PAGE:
Get patient to list out in detail their exact schedule from what time they wake up to when they go to sleep. Help them organize their day to inject a new and fresh focus on self-care. Consider:

  • Carving out an hour in the mornings for exercise or extra sleep.
  • Getting childcare coverage for stay at home moms so they have some personal time to exercise.
  • Making it a practice to only check email at work at specific times throughout the day, also limiting meetings and work disruptions to specific times to allow for more focused time for work with less distraction.
  • Refraining from emailing and work after 6pm - 8pm range.
  • Not working on weekends.
  • Taking one Friday a month off work.
  • Taking one week every three months off, as a means of de-stressing. Many people can’t take that much time off, but many can and just need permission to do so. We can grant that by letting them know the time off is the essential component to adrenal recovery and in fact a part of their health program. (Think back in time to the European physicians who would prescribe time at the seaside for recovery.)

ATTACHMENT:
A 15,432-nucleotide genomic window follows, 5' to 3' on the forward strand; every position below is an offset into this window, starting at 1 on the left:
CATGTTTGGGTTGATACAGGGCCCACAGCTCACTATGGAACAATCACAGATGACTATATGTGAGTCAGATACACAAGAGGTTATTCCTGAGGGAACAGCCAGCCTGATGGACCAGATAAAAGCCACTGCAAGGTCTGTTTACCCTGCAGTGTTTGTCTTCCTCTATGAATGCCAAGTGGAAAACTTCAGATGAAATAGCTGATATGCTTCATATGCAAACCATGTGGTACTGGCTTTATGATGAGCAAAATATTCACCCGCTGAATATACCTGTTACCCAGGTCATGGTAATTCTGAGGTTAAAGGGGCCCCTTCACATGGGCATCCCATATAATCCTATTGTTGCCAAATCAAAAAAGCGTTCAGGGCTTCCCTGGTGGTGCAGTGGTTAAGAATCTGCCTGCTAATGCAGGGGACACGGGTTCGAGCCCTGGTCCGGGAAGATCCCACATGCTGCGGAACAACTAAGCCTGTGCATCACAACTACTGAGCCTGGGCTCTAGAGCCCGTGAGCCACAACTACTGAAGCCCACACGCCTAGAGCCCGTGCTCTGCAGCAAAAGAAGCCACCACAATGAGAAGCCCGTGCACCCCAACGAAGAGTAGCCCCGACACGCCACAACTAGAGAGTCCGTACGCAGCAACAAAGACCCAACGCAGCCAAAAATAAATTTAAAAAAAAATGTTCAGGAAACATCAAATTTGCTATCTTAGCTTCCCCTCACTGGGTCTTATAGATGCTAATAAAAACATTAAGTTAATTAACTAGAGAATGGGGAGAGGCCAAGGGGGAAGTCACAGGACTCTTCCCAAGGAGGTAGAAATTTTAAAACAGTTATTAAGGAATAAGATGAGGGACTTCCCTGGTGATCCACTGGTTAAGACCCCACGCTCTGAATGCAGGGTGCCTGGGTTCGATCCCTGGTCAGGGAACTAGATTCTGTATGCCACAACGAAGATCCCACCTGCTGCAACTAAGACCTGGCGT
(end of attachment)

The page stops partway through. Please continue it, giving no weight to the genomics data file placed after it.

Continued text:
Step Five

Key questions to ask:

“When did your health problems first start?” followed by “What else was going on in your life around that time, within a year or two?” You will usually see an overlay between the most stressful period of their life and the onset of their main health complaints. Death and grief and loss are the major sources of stress in most people’s lives. Asking questions about these issues may be uncomfortable at first but over time is well worthwhile. Always check in about addiction and family mental health history.

Every new patient needs to be assessed for addiction issues whether it’s their own personal addiction problems with alcohol, food or drugs or if they have family members struggling with addiction. This subgroup of patients also needs to be broken out separately from our over all patient load as they will require extra attention and will not get well just applying the regular methods. Common examples include food addiction, where the person cannot, despite literally struggling for years, ever completely eliminate gluten and sugar. These addictive behaviors will undermine the success of your programs and these people will not respond as anticipated. It’s best to identify them as early as possible so they can get the help they need from addiction counselors and 12 step programs or your programs will be doomed.

Dr. Dan Kalish

Dr. Dan Kalish

Founder of the Kalish Institute
Dan Kalish, DC, IFMCP, is founder of the Kalish Institute, an online practice implementation training program dedicated to building Integrative and Functional Medicine practices through clinical and business courses.